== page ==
Frans Lanting has been hailed as one of the great nature photographers of our time. His influential work appears in books, magazines, and exhibitions around the world. For more than two decades he has documented wildlife and our relationship with nature in environments from the Amazon to Antarctica. He portrays wild creatures as ambassadors for the preservation of complete ecosystems, and his many publications have increased worldwide awareness of endangered ecological treasures in far corners of the earth.
“…War kills people and destroys human creation; but as though mocking war’s devastation, flowers inevitably bloom through its ruins. After a long siege, a prolonged bombardment for months from all around the harbor, and numerous fires, the beautiful port city of Charleston, South Carolina, where the war had begun in April, 1861, lay in ruin by the spring of 1865. The city was largely abandoned by white residents by late February. Among the first troops to enter and march up Meeting Street singing liberation songs was the Twenty First U. S. Colored Infantry; their commander accepted the formal surrender of the city.
1865 view of the Union soldiers graves at Washington Racecourse. Library of Congress
Thousands of black Charlestonians, most former slaves, remained in the city and conducted a series of commemorations to declare their sense of the meaning of the war. The largest of these events, and unknown until some extraordinary luck in my recent research, took place on May 1, 1865. During the final year of the war, the Confederates had converted the planters’ horse track, the Washington Race Course and Jockey Club, into an outdoor prison. Union soldiers were kept in horrible conditions in the interior of the track; at least 257 died of exposure and disease and were hastily buried in a mass grave behind the grandstand. Some twenty-eight black workmen went to the site, re-buried the Union dead properly, and built a high fence around the cemetery. They whitewashed the fence and built an archway over an entrance on which they inscribed the words, “Martyrs of the Race Course.”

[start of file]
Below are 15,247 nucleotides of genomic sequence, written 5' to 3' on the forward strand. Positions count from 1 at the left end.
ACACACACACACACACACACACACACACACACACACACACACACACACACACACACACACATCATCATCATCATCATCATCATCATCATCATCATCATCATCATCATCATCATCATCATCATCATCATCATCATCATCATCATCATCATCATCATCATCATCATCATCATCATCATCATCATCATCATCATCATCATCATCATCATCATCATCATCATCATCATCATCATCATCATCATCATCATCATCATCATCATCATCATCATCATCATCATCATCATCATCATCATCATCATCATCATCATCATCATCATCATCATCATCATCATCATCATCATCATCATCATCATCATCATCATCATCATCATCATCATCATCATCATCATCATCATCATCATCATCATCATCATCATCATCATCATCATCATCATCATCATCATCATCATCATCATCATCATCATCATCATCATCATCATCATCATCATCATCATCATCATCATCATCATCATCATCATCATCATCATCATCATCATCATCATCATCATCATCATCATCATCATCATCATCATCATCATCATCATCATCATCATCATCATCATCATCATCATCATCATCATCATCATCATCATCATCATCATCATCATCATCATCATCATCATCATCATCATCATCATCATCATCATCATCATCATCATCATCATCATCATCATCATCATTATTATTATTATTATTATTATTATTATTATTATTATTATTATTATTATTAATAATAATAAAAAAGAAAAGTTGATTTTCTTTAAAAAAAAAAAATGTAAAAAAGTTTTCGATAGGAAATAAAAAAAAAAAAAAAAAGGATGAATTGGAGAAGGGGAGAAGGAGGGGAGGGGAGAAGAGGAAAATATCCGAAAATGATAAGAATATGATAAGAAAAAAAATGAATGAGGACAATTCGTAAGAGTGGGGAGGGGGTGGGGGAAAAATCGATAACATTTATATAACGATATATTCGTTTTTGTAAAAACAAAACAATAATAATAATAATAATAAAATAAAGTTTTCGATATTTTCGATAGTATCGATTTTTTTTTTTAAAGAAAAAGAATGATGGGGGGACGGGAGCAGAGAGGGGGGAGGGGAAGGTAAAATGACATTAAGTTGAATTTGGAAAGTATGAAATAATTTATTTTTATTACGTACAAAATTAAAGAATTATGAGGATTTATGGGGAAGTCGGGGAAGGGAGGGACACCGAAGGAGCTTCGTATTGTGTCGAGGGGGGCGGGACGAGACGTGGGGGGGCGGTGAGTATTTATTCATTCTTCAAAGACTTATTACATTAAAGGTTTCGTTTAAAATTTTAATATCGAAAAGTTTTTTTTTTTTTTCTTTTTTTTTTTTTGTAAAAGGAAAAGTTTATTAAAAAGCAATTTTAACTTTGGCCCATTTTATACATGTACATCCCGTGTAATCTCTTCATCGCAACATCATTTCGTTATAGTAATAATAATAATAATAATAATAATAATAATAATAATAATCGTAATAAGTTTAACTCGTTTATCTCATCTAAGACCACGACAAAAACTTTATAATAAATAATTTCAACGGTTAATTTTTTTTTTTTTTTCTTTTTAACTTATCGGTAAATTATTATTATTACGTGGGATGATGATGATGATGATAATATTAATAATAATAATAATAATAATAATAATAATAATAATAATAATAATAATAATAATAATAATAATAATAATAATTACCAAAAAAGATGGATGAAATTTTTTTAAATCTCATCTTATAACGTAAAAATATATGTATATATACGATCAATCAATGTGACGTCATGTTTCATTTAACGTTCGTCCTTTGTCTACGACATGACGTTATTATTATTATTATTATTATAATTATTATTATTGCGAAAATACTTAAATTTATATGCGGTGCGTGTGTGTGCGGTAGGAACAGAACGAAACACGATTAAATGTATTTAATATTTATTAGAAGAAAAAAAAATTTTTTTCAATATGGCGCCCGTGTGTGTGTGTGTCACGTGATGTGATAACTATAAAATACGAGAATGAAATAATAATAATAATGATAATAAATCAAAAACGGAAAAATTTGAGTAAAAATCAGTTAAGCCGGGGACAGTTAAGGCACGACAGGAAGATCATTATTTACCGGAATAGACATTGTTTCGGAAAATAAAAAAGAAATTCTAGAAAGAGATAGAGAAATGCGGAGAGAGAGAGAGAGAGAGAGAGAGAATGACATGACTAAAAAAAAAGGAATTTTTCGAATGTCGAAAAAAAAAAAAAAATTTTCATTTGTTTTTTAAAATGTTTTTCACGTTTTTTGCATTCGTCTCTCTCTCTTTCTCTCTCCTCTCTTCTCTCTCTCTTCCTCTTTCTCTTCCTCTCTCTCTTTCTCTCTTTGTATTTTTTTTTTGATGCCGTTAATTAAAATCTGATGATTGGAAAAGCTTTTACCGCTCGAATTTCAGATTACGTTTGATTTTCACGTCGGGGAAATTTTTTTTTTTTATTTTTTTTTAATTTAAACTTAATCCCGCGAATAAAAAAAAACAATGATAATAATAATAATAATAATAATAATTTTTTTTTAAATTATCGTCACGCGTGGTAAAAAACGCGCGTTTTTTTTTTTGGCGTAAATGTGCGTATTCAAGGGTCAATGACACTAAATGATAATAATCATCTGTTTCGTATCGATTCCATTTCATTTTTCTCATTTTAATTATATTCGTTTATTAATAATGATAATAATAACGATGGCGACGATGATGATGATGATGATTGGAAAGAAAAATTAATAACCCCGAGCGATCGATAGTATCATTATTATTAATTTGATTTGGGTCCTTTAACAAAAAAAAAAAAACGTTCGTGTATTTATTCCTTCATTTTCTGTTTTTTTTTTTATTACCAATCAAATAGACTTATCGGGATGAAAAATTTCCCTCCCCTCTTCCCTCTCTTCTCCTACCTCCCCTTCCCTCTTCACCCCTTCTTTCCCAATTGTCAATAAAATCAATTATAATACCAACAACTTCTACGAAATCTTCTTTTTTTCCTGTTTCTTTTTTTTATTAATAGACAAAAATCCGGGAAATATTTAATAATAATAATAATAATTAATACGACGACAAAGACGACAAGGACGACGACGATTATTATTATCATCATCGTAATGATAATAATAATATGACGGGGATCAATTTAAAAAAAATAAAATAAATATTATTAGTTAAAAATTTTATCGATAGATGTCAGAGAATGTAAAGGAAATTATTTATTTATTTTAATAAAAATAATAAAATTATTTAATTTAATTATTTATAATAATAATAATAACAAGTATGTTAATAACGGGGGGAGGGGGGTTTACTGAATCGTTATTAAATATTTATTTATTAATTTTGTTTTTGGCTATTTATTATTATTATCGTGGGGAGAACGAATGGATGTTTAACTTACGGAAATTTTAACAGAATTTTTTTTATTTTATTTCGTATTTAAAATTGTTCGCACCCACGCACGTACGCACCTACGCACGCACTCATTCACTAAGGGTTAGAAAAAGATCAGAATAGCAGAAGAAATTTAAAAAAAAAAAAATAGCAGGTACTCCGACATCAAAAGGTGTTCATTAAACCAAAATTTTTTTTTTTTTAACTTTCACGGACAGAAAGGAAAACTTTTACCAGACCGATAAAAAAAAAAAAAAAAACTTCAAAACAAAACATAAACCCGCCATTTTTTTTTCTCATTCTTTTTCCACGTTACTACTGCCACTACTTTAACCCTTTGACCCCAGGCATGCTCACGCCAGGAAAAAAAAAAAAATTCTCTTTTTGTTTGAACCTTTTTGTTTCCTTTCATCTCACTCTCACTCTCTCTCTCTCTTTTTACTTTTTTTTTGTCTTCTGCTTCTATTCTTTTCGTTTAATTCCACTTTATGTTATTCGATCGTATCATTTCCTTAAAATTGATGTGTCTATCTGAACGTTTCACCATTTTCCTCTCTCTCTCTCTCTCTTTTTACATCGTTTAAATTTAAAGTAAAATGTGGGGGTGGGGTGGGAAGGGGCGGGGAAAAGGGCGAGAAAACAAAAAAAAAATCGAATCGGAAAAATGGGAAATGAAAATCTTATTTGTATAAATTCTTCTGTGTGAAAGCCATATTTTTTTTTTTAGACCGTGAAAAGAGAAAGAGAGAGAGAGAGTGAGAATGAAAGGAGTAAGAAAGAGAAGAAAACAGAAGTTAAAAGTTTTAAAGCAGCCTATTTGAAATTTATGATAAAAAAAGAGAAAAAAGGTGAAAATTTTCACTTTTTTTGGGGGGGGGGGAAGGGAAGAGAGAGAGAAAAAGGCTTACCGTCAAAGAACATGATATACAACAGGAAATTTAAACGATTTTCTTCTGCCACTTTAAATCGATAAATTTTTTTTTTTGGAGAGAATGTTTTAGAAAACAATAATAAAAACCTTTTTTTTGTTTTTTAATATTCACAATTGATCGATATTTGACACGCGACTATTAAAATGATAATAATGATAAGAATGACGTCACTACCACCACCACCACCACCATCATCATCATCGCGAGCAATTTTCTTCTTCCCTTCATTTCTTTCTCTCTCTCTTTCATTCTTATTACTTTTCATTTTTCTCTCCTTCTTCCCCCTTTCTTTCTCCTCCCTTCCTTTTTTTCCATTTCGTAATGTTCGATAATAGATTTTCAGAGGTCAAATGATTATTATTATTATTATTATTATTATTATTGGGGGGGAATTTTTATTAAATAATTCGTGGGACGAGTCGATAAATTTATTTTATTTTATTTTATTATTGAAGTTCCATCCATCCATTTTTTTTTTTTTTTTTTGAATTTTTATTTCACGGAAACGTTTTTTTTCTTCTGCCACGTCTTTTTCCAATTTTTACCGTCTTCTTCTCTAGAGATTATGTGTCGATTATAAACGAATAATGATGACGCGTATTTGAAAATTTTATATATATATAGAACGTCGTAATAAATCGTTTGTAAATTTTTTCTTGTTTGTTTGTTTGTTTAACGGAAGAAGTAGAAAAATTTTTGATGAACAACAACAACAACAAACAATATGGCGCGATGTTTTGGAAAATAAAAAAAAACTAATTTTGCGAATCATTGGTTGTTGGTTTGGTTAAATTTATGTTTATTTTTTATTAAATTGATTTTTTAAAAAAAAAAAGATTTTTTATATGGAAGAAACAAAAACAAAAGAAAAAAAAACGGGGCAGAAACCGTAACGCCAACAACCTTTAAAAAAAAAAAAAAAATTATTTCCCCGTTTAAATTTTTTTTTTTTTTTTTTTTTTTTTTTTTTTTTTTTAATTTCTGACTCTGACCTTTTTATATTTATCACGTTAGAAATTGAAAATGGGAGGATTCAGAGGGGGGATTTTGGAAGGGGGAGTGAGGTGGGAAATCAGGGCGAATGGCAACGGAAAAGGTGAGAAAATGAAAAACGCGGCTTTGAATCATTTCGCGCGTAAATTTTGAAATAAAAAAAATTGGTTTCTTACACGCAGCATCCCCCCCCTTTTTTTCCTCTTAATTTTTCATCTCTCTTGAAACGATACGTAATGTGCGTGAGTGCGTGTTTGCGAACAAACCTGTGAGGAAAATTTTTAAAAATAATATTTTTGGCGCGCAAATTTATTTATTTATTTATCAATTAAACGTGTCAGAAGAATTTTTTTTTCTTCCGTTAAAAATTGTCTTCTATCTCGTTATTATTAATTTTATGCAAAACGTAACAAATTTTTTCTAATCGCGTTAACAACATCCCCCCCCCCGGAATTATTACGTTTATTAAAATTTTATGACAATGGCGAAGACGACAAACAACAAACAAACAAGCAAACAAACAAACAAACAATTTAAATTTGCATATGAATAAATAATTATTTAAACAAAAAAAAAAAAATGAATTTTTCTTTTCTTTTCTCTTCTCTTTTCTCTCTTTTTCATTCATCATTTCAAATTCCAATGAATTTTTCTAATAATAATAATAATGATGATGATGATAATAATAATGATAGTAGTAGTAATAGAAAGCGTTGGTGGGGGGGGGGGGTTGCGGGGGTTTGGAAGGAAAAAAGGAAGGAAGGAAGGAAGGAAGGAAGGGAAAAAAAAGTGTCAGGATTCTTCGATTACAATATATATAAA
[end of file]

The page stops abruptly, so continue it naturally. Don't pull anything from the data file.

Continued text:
Then, black Charlestonians in cooperation with white missionaries and teachers, staged an unforgettable parade of 10,000 people on the slaveholders’ race course. The symbolic power of the low-country planter aristocracy’s horse track (where they had displayed their wealth, leisure, and influence) was not lost on the freedpeople. A New York Tribune correspondent witnessed the event, describing “a procession of friends and mourners as South Carolina and the United States never saw before.”
At 9 a.m. on May 1, the procession stepped off led by three thousand black schoolchildren carrying arm loads of roses and singing “John Brown’s Body.” The children were followed by several hundred black women with baskets of flowers, wreaths and crosses. Then came black men marching in cadence, followed by contingents of Union infantry and other black and white citizens. As many as possible gathering in the cemetery enclosure; a childrens’ choir sang “We’ll Rally around the Flag,” the “Star-Spangled Banner,” and several spirituals before several black ministers read from scripture. No record survives of which biblical passages rung out in the warm spring air, but the spirit of Leviticus 25 was surely present at those burial rites: “for it is the jubilee; it shall be holy unto you… in the year of this jubilee he shall return every man unto his own possession.”
“The trumpet is a messenger or troubadour. It’s a call and response. It’s an alarm. It brings us together.” ~ Steve Heitzeg
“Nobel Symphony” excerpt #3 – Steve Heitzeg Performed by Philip Brunelle and the VocalEssence Chorus with the Minnesota Boychoir and Gustavus Adolphus College Symphony Orchestra. Charles Lazarus, solo trumpet.